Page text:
Sunday, 5 August 2018

What I've been doing lately

I wonder how many blog posts in the year 2018 being with "Sorry I haven't blogged in a while..."? Well, this is another.

Anyway, I thought it would be good to post an update of what I've been up to over the last while. First up, the annual Theakston's Old Peculier Crime Festival in Harrogate.

As usual, this was a great opportunity to chat to other writers, catch up with my editor Francesca and generally mingle with book people.

Following on from last year's success, Orion did another great job with the Incident Room - a suite in the Swan Hotel they booked out for the weekend and decked out with some gruesome props, and a bunch of great events.

I arrived at the festival fashionably late on the Friday, in time to be one of the jurors grilled by Steve Cavanagh for Thirteen Live, along with Neil White, Stuart Neville and Martyn Waites.

Saturday started with The Hungover Gameshow, hosted by the Two Crime Writers (aka Luca Veste and Steve Cavanagh) and for legal reasons, bearing absolutely no similarity to Pointless.

I had a pretty good teammate...

We didn't quite manage to win, making it to the final round before being defeated by Val McDermid and Mark Billingham's superior crime fiction knowledge. The whole thing was recorded, and it will be available to listen to sometime soon on the Two Crime Writers website.

My last event of the weekend was a panel on series fiction, hosted by the excellent Marnie Riches. It was me, Rob Sinclair, Emma Kavanagh and Daniel Cole. We got to discuss the challenges of writing a series character, our inspirations, how much research we do, and how we plot the books. 75% of us used spreadsheets to keep things straight. I felt at home.

Sunday and the long train journey home, during which I was able to catch up on my edits for book 6 (which isn't a Carter Blake book).

...and then I was straight into the next thing, which was filming an episode of the brilliant CBS Reality series Written in Blood with my fellow author Simon Toyne.

If you haven't seen it, the series involves Simon talking to a crime writer about a case that has inspired something in their work, or that they have a local connection to. I ended up discovering a serial killer almost literally in my back yard...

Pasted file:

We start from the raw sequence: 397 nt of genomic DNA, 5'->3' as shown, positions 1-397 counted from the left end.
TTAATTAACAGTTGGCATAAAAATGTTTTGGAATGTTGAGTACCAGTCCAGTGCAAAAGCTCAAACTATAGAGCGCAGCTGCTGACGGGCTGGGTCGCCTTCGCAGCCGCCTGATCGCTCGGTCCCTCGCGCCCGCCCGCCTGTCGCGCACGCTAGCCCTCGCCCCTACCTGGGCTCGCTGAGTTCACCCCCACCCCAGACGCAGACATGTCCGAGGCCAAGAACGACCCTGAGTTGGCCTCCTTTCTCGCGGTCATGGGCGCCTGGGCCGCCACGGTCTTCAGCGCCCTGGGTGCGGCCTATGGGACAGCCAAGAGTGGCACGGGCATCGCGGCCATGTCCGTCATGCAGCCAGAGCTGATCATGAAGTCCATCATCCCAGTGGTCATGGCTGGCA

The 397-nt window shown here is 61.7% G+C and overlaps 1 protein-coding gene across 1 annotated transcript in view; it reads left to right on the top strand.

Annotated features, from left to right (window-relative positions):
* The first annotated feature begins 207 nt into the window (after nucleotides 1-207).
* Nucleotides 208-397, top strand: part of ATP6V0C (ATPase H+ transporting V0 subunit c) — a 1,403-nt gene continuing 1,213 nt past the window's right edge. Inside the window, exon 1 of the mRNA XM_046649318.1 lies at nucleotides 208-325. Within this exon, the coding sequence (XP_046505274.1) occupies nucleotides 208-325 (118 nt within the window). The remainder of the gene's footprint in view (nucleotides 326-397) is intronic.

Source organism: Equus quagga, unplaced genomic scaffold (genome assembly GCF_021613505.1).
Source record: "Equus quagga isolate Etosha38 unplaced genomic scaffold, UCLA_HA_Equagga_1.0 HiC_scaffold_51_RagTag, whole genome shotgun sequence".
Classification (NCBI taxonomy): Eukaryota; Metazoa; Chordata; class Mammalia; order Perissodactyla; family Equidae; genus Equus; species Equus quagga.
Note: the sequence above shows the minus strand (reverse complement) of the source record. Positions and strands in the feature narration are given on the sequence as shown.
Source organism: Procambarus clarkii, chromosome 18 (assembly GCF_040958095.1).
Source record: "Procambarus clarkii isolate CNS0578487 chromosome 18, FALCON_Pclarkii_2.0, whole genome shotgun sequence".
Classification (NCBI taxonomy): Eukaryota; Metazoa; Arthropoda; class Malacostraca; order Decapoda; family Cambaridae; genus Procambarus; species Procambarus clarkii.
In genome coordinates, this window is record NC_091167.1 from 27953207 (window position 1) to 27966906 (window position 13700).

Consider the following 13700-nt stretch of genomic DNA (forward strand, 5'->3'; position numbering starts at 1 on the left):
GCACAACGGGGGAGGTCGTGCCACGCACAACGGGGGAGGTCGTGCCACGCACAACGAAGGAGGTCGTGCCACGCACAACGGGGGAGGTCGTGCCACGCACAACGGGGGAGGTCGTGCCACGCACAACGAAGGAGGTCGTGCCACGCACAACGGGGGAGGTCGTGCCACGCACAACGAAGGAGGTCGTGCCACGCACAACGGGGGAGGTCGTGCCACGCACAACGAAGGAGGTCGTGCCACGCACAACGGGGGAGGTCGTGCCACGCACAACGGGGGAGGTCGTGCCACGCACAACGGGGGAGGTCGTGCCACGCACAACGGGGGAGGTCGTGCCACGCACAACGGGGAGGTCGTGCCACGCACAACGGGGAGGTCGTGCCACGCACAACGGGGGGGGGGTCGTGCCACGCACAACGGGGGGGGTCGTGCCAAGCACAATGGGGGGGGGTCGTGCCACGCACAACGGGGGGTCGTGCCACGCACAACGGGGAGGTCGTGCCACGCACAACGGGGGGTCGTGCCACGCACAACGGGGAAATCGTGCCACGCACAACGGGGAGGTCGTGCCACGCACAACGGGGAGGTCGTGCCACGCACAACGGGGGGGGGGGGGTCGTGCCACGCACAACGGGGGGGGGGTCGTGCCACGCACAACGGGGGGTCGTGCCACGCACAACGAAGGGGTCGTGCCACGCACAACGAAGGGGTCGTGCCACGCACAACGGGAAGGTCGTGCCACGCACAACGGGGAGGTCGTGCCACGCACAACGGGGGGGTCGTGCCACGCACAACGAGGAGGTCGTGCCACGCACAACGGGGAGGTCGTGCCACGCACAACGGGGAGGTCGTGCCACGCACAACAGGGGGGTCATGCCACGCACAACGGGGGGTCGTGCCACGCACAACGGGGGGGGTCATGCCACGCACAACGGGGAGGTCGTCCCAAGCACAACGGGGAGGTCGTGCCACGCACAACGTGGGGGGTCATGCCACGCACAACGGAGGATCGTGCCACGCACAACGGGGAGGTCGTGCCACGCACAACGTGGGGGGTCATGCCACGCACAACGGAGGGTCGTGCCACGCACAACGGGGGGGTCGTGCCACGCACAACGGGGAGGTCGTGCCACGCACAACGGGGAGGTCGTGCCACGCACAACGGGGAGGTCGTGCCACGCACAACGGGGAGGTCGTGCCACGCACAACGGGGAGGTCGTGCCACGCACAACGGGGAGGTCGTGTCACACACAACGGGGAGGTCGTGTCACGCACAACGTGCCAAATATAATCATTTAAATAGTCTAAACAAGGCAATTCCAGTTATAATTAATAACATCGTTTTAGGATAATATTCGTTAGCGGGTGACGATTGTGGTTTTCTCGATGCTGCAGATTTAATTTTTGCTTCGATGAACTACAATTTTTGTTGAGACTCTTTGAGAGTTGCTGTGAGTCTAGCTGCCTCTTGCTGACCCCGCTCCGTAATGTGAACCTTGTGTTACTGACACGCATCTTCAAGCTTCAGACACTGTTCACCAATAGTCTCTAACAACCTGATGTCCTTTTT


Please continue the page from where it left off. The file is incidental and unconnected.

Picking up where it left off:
The episode will air in the UK as part of the new series in the autumn, and I'll be sure to let you know as soon as I have a date. The whole experience was fascinating, and Simon was a terrific host.

I rounded off a busy couple of weeks with a talk to the Waterstones Durham reading group, followed by a signing. It was nice to actually stop in Durham for once, rather than just seeing it from a train window. A cool city and a great store.

I even got to fix the mistake on p288 of Don't Look For Me.

Next up on the festival front, I'm going to be making the trip to St Pete's, Florida for my first Bouchercon in a few weeks, at which I'll be on a panel with Meg Gardiner, Jennifer Hillier, Elizabeth Little and Neil S. Plakcy, moderated by Kristopher Zgorski. Can't wait to hit my first US festival.

And before that, I'm going to be making a short research trip to the Scottish Highlands for that non-Carter Blake book I mentioned earlier.

I'll have a lot more to say about that one soon. Watch this space...

Thursday, 19 July 2018

Presumed Dead on sale, and Harrogate

I'm off to the wonderful Theakstons Old Peculier Crime Writing Festival at Harrogate this weekend, and to join in with the festivities, my publisher is offering my new book for only 99p in UK ebook this weekend.

It's not even out in paperback yet, so this is a big £7 saving, and I hope you'll find it an offer you can't refuse.

You can get it at all the usual ebook outlets:

As for my itinerary at Harrogate, I'll be on a panel on series fiction chaired by Marnie Riches, and taking part in the hungover quiz show on Saturday.

Aside from that, I'll be generally socialising/drinking, so if you're at Harrogate, please come and say hello.

Thursday, 21 June 2018

McIlvanney Prize longlisting

So pleased to report that Presumed Dead has been longlisted for the 2018 McIlvanney Prize!

It joins a stellar lineup of books from authors including Craig Robertson, James Oswald, Chris Brookmyre and Caro Ramsay.